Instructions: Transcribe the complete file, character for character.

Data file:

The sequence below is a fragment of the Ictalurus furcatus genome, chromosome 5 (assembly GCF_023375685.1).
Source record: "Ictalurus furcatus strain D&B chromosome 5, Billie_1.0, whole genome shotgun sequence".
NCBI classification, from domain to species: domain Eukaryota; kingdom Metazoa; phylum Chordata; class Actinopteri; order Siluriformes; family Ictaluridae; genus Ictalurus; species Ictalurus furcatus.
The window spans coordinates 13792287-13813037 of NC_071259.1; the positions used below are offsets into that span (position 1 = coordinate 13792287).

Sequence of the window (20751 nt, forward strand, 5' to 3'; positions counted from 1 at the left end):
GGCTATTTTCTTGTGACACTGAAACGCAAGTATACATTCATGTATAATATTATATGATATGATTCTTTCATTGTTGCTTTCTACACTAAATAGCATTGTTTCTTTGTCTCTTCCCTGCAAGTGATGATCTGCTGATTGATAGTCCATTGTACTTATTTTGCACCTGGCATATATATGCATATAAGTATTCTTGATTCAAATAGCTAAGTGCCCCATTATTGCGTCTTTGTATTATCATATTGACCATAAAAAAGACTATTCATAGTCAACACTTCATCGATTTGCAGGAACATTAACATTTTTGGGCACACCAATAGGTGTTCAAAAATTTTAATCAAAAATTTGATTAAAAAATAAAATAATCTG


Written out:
The sequence below is a fragment of the Ictalurus furcatus genome, chromosome 5 (assembly GCF_023375685.1).
Source record: "Ictalurus furcatus strain D&B chromosome 5, Billie_1.0, whole genome shotgun sequence".
NCBI classification, from domain to species: domain Eukaryota; kingdom Metazoa; phylum Chordata; class Actinopteri; order Siluriformes; family Ictaluridae; genus Ictalurus; species Ictalurus furcatus.
The window spans coordinates 13792287-13813037 of NC_071259.1; the positions used below are offsets into that span (position 1 = coordinate 13792287).

Sequence of the window (20751 nt, forward strand, 5' to 3'; positions counted from 1 at the left end):
GGCTATTTTCTTGTGACACTGAAACGCAAGTATACATTCATGTATAATATTATATGATATGATTCTTTCATTGTTGCTTTCTACACTAAATAGCATTGTTTCTTTGTCTCTTCCCTGCAAGTGATGATCTGCTGATTGATAGTCCATTGTACTTATTTTGCACCTGGCATATATATGCATATAAGTATTCTTGATTCAAATAGCTAAGTGCCCCATTATTGCGTCTTTGTATTATCATATTGACCATAAAAAAGACTATTCATAGTCAACACTTCATCGATTTGCAGGAACATTAACATTTTTGGGCACACCAATAGGTGTTCAAAAATTTTAATCAAAAATTTGATTAAAAAATAAAATAATCTG